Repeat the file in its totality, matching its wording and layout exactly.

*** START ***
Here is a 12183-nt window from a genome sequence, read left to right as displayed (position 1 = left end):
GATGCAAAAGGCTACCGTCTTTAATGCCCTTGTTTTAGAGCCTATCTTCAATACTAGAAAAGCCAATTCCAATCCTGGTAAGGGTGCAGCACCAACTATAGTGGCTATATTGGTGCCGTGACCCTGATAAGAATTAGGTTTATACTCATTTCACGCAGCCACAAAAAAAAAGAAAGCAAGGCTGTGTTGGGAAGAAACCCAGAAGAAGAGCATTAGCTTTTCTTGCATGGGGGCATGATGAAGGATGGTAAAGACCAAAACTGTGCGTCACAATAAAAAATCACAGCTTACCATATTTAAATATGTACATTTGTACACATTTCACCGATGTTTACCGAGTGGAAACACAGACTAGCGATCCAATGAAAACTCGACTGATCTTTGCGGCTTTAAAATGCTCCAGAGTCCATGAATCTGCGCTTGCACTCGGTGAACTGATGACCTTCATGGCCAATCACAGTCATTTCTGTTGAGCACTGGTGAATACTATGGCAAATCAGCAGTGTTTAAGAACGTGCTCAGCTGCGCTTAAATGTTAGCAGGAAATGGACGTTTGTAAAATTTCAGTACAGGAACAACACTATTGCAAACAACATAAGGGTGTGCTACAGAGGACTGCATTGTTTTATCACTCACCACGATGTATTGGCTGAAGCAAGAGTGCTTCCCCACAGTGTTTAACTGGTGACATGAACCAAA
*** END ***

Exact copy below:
Here is a 12183-nt window from a genome sequence, read left to right as displayed (position 1 = left end):
GATGCAAAAGGCTACCGTCTTTAATGCCCTTGTTTTAGAGCCTATCTTCAATACTAGAAAAGCCAATTCCAATCCTGGTAAGGGTGCAGCACCAACTATAGTGGCTATATTGGTGCCGTGACCCTGATAAGAATTAGGTTTATACTCATTTCACGCAGCCACAAAAAAAAAGAAAGCAAGGCTGTGTTGGGAAGAAACCCAGAAGAAGAGCATTAGCTTTTCTTGCATGGGGGCATGATGAAGGATGGTAAAGACCAAAACTGTGCGTCACAATAAAAAATCACAGCTTACCATATTTAAATATGTACATTTGTACACATTTCACCGATGTTTACCGAGTGGAAACACAGACTAGCGATCCAATGAAAACTCGACTGATCTTTGCGGCTTTAAAATGCTCCAGAGTCCATGAATCTGCGCTTGCACTCGGTGAACTGATGACCTTCATGGCCAATCACAGTCATTTCTGTTGAGCACTGGTGAATACTATGGCAAATCAGCAGTGTTTAAGAACGTGCTCAGCTGCGCTTAAATGTTAGCAGGAAATGGACGTTTGTAAAATTTCAGTACAGGAACAACACTATTGCAAACAACATAAGGGTGTGCTACAGAGGACTGCATTGTTTTATCACTCACCACGATGTATTGGCTGAAGCAAGAGTGCTTCCCCACAGTGTTTAACTGGTGACATGAACCAAA